Squealing with delight, I fell upon them and dug them up with my bare hands, and wiping the garnet-colored stalks on my jeans, inhaled three. The pungent flavor struck my sinuses with the force of a fastball that slipped past the catcher’s mitt, and I started salivating like a coonhound on a hot trail. Dancing around, I probably looked like a demented jackrabbit, but I didn’t care. Forging up the creek, I crossed the rain-swollen stream by way of a fallen tree, and found more patches dotting the ravine slopes. Knowing it was near the end of the season, I picked a few and dragged them back to the house, to show to Zak, whom I reckoned had never seen nor heard of ramps before.
Being an aficionado of garlic, Zak liked the flavor immediately, and after cleaning my catch, I added them to the lamb stew we had for supper, and we feasted royally, though, of course, we smelled funky the next day.
The next year, I sought them out earlier, and found them coming up in full force by mid-April. Here in central Ohio, it is a good bit cooler than even the mountainous regions of southern West Virginia, so our season starts much later.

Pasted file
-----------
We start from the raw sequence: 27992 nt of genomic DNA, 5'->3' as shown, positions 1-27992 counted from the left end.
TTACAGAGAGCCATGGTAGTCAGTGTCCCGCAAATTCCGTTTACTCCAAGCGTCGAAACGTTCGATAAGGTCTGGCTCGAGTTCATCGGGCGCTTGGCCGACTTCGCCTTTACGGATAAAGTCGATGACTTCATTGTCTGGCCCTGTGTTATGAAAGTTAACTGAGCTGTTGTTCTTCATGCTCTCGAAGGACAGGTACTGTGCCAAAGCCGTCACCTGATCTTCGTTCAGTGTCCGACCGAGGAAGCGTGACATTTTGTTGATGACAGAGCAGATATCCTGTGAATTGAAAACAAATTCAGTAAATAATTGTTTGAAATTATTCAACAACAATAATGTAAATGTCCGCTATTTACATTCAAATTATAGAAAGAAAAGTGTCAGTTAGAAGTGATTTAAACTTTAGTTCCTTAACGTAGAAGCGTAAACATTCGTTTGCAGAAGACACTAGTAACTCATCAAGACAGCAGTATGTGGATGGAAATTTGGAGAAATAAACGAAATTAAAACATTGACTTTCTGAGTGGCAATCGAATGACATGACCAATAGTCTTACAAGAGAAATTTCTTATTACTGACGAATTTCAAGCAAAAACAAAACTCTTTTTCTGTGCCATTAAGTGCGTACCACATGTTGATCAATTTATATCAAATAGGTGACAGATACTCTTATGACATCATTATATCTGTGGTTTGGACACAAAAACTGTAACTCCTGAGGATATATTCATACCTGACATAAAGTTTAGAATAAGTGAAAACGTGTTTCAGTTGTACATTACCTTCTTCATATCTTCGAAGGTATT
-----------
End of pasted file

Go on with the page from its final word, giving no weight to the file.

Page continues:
However, catching them just as they came up showed me just how big the ramp population was in our woods–they were everywhere, painting broad swaths of green against the crackling brown leaves on the woodland floor. There were thousands of them.
So, I took to harvesting them, and using them in whatever I happened to be cooking at the time.
I discovered that not only are they delicious in traditional Appalachian foods like my Mom makes, but they are amazing when cooked in Chinese foods.
I added them to stir fries. I added them to red-cooked dishes. I added them to Thai curries, to pad thai, to hot and sour soup and to scallion pancakes.
They were all fantastic.
I added them to potluck dishes like shepherd’s pie and au gratin potatoes with chipotle peppers, and took them to city-friend’s houses. They were a smashing success, and not just among the other transplanted hillfolk who recognized them for what they were and drooled accordingly. It seems that city people have lost a lot of their fear of flavor and are more daring when it comes to trying new things that promise a punch to the tastebuds.